Having gratitude in times of difficulty can increase resilience and overcome depression, anxiety and despair. Gratitude changes the quality of life that we are living as we gain better control over our thoughts and feelings and learn to accept what is.
As you develop this practice, you start to see things that you had not noticed before, the taken-for-granted things in your life. Diana Winston recalls noticing the way sunlight reflects on a plant and the assorted colours that were in a painting on her wall. She attributes this increased awareness and associated thankfulness to taking the time to slow down and meditate on the place where she was – very much a form of open awareness meditation.
So, mindfulness and gratitude go hand-in-hand, in a two-way reinforcement. As you meditate, you become more aware of what you are grateful for and your growing gratitude, in turn, helps you to be more aware of positive experiences and people in your life.
Gratitude in times of difficulty
We so often miss the simple things of life that are before us and can act as a stimulus for gratitude. In times of difficulty, it can be very hard to look beyond what we are experiencing and suffering from and, yet, the simple things in our life can be easily noticed and employed to pull us out of our self-absorption. When we are experiencing difficulties, we often can’t see beyond what is challenging our equanimity.
Somatic meditation can be very helpful in times of challenge, whether the challenge relates to health of our body, our mental state or an external negative stimulus. Adopting a meditative position, in the first instance, enables us to get in touch with our breathing and provides the stillness to observe our own body as we undertake a body scan and progressively release the tension within.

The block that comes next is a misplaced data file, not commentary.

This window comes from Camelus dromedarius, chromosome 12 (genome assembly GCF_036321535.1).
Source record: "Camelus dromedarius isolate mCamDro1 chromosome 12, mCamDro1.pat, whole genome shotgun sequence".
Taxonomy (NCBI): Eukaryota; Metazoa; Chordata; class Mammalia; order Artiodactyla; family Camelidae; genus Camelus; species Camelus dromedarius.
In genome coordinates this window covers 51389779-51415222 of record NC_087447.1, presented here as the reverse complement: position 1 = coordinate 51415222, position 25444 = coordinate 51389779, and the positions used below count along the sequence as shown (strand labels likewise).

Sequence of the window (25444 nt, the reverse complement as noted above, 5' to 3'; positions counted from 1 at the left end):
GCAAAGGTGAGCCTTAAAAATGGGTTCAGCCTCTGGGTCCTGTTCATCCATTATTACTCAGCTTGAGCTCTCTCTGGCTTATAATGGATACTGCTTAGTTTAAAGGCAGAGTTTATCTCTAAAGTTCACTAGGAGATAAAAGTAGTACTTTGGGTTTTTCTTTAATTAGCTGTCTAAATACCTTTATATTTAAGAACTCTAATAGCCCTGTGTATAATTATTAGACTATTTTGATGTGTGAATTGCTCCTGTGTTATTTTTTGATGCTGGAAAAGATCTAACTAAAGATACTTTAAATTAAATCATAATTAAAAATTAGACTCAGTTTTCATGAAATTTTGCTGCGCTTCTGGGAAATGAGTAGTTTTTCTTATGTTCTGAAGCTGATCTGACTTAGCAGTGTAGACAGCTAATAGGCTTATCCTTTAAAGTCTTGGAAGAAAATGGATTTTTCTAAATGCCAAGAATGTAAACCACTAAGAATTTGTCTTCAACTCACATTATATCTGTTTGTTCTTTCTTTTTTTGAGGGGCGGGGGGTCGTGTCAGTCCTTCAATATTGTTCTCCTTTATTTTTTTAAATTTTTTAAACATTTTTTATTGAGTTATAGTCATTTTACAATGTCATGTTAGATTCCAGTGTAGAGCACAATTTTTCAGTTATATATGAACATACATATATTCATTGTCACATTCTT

This physical grounding and release provides the foundation to turn our minds to what we are grateful for. A recent experience may become the focus of your appreciation. For example, in a recent meditation, the focus of my gratitude was a conversation I had the day before with a long-standing colleague and close friend. I recalled the ease of the conversation as we were “shooting the breeze”, the deep connection through shared experiences and convictions, the exploration of new terrain, the supportive challenge to perspectives, the mutual respect and admiration and the challenge to identify what gives me a “buzz” at a time of semi-retirement.
Reflecting on this recent experience made me realize the warmth of the interaction and the things that I value about the friendship which lie below my consciousness because I have never attempted to express my gratitude for this profound connection. Our meeting was not only a face-to-face conversation, but also a meeting of minds – a source of mutual enrichment.
As we grow in mindfulness through gratitude meditations, we start to see things that we have taken for granted, appreciate more deeply and explicitly what we value in our experiences and friendships and strengthen our inner resources to deal with the challenges that confront us.
By Ron Passfield – Copyright (Creative Commons license, Attribution–Non Commercial–No Derivatives)
Image source: courtesy of dh_creative on Pixabay
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